Bangladesh calls for foreign assistance to fight terror
Bangladesh on Tuesday sought assistance from the international community to fight radical Islamists as authorities are apparently trying to coming out from the long standing state of denial about the nature and gravity of terror threat in the country.
In the aftermath of latest terrorist attack on a Dhaka cafe that left 20 hostages dead, Foreign Affairs minister AH Mahmood Ali today met the diplomats and Home Affairs minister Asaduzzman Khan Kamal appeared in a press briefing seeking cooperation as security agencies made desperate attempts to trace those behind Friday’s carnage at the capitals diplomatic zone upsclae cafe.
Asaduzzman Mia, commissioner of Dhaka Metropolitan Police, told reporters investigators were questioning several people, including a former university teacher and the son of an industrialist. He said several family members of the hostages and possible suspects were also being questioned but did not give details.
“We are investigating all aspects. There are some people under our care…They are being questioned,” he said.
Briefing a group of about 50 diplomats in Dhaka, Foreign minister Ali said he hoped foreign friends would come forward to share intelligence with Bangladesh. Around 50 diplomats, mostly ambassadors and high commissioners of different countries, including the USA, the UK, Germany, Japan, Italy, India, Pakistan, France, European Union, Brazil and Egypt, attended the briefing.
“Law enforcement agencies are on high alert and security measures have been beefed up,” he told diplomats and representatives of UN agencies as the biggest-ever recent terrorist attack made the international community living in Bangladesh worried.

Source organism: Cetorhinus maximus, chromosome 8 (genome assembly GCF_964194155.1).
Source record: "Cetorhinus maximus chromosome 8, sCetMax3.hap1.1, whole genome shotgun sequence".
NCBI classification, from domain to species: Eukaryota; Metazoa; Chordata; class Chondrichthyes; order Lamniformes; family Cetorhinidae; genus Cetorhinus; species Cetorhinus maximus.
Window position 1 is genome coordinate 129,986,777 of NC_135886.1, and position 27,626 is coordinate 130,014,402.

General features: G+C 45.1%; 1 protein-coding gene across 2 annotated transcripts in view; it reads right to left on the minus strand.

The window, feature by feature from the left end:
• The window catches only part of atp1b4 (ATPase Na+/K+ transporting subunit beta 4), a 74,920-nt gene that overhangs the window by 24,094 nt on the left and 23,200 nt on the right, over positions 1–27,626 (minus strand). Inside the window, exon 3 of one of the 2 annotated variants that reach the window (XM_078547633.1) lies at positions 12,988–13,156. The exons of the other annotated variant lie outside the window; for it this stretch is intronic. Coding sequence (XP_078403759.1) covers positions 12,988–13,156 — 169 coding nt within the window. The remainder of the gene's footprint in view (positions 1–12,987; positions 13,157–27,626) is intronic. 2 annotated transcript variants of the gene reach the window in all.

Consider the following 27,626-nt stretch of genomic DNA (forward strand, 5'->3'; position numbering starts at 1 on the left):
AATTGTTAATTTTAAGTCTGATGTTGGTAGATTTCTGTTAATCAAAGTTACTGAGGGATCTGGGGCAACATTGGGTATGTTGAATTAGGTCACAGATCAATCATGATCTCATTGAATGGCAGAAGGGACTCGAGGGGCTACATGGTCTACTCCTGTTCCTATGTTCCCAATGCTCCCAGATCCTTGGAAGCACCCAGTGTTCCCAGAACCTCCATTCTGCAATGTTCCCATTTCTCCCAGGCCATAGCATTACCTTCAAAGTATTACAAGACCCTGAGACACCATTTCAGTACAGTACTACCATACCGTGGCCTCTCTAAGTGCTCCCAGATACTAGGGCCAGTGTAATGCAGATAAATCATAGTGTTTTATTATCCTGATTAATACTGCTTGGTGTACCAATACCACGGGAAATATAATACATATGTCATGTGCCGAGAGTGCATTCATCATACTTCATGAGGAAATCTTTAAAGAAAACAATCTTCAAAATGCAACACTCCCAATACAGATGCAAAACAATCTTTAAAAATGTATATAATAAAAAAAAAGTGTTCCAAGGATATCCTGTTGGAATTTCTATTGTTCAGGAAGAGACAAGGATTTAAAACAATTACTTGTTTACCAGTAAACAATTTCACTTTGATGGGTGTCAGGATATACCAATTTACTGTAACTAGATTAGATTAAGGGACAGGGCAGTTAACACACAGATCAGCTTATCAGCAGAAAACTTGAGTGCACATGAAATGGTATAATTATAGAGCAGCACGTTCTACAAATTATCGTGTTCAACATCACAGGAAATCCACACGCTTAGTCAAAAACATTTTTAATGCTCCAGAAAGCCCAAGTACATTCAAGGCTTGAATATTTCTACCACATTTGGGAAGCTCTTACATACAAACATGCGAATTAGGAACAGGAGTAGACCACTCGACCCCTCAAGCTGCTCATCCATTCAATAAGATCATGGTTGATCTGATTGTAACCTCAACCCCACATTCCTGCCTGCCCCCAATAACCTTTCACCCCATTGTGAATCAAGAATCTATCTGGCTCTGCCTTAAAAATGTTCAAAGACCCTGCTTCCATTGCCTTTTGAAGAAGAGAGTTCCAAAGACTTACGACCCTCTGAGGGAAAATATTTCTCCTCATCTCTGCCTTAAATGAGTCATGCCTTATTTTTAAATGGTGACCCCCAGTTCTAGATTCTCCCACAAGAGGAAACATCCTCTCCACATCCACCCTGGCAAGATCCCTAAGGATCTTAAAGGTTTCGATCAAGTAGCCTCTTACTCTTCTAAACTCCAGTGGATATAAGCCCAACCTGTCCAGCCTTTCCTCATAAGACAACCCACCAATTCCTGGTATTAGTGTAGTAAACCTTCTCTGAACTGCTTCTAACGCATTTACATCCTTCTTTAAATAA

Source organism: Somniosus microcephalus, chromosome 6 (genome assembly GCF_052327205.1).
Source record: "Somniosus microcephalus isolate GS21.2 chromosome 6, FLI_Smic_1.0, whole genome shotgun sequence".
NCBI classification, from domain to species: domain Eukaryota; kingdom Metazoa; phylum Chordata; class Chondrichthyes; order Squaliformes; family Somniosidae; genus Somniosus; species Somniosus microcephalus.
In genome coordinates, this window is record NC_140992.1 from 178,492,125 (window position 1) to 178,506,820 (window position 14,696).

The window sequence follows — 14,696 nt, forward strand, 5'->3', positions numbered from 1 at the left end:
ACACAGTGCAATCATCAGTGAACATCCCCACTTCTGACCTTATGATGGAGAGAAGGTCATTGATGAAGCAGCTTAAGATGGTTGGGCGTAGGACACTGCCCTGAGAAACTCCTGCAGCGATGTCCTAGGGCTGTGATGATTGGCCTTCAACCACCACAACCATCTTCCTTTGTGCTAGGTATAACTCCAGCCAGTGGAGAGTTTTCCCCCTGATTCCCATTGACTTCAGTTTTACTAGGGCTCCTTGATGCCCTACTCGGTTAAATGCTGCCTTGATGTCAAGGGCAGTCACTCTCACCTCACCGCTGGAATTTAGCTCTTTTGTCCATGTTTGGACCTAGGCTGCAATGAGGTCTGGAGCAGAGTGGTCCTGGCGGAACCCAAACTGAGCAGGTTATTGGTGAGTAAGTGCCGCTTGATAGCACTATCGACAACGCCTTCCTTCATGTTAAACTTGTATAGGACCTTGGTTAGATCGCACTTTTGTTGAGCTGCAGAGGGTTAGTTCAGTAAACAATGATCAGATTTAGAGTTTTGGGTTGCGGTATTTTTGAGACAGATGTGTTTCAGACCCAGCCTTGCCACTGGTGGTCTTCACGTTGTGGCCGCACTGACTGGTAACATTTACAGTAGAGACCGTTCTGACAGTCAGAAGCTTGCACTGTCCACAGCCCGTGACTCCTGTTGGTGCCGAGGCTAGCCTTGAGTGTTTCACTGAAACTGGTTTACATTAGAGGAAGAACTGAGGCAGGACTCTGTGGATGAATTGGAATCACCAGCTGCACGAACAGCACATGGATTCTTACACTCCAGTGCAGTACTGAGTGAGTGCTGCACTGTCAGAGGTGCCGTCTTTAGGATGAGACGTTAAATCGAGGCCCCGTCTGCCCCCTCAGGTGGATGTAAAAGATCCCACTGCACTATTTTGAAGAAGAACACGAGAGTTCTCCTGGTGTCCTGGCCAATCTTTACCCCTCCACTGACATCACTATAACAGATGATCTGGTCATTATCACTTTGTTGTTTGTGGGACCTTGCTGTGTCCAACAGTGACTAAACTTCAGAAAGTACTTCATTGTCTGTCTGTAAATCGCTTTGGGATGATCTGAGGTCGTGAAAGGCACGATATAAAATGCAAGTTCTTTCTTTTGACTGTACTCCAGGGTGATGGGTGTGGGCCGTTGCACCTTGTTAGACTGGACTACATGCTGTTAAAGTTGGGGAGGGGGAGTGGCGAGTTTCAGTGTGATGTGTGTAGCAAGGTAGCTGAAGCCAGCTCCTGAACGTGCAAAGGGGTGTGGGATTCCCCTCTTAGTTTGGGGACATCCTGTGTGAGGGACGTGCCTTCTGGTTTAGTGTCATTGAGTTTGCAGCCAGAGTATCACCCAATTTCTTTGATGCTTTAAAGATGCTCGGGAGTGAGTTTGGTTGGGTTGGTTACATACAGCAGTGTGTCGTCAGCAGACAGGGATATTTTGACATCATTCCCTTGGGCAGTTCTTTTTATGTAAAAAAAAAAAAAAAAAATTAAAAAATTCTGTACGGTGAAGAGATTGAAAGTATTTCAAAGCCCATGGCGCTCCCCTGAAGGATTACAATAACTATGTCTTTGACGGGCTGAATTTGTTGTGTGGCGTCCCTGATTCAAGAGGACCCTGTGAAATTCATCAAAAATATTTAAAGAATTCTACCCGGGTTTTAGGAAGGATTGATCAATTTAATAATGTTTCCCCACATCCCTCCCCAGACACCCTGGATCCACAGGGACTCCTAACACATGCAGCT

The home minister told a news briefing that the government is seeking assistance from the neighboring and friendly countries to fight against militancy and terrorism noting that the government is committed to eradicate such obstacles.
“The government is committed to rooting out all kinds of militant activities. I’m calling for assistance from the neighboring and friendly countries in this regard,” he said.
Asaduzzaman underscored the need for forging a social movement involving all people irrespective of their party and opinions and guardians so that no evil force can derail the youth and push them towards the immature death, and thwart the country’s ongoing development.
The minister did not take any questions at the briefing amid confusion over two suspected attackers. Six men were killed by commandos at the café and a seventh was arrested but the families of one of the dead and the detained men said both were restaurant staffers.
A case filed late on Monday at Gulshan police station in Dhaka named only five of the attackers as Nibras Islam, Rohan Imtiaz, Meer Saameh Mubasheer, Khairul Islam and Shafiqul Islam.
Security officials found four pistols, an AK-22 rifle, four IEDs, a walkie-talkie and sharp weapons at the café.
Since the start of recent series of terror attacks, Bangladesh government is denying presence of IS or any other international terror group. But during the Gulshan cafe seize, the photos of the gunmen and victims were firsh published on IS affiliated sites as reported by SITE Intelligence, later in the evening Bangladesh police released the same gunmen photos.
Experts and commentators in Bangladesh are saying that, though the youth militants are in fact home grown but trained in Middle Eastern countries and affiliated with International jihadists.
A former official of Bangladeshi Army on Tuesday said, reportedly missing youths are probably fell prey to radicalization and left for Middle Eastern countries.
In an interview with Deutsche Welle Bangla service, Brigadier General (retd) M Sakhawat Hossain, who is also a former Election Commissioner today said, ‘My personal belief is that, this number ranges from 150 to 200. A large portion of them are in many Middle Eastern countries.”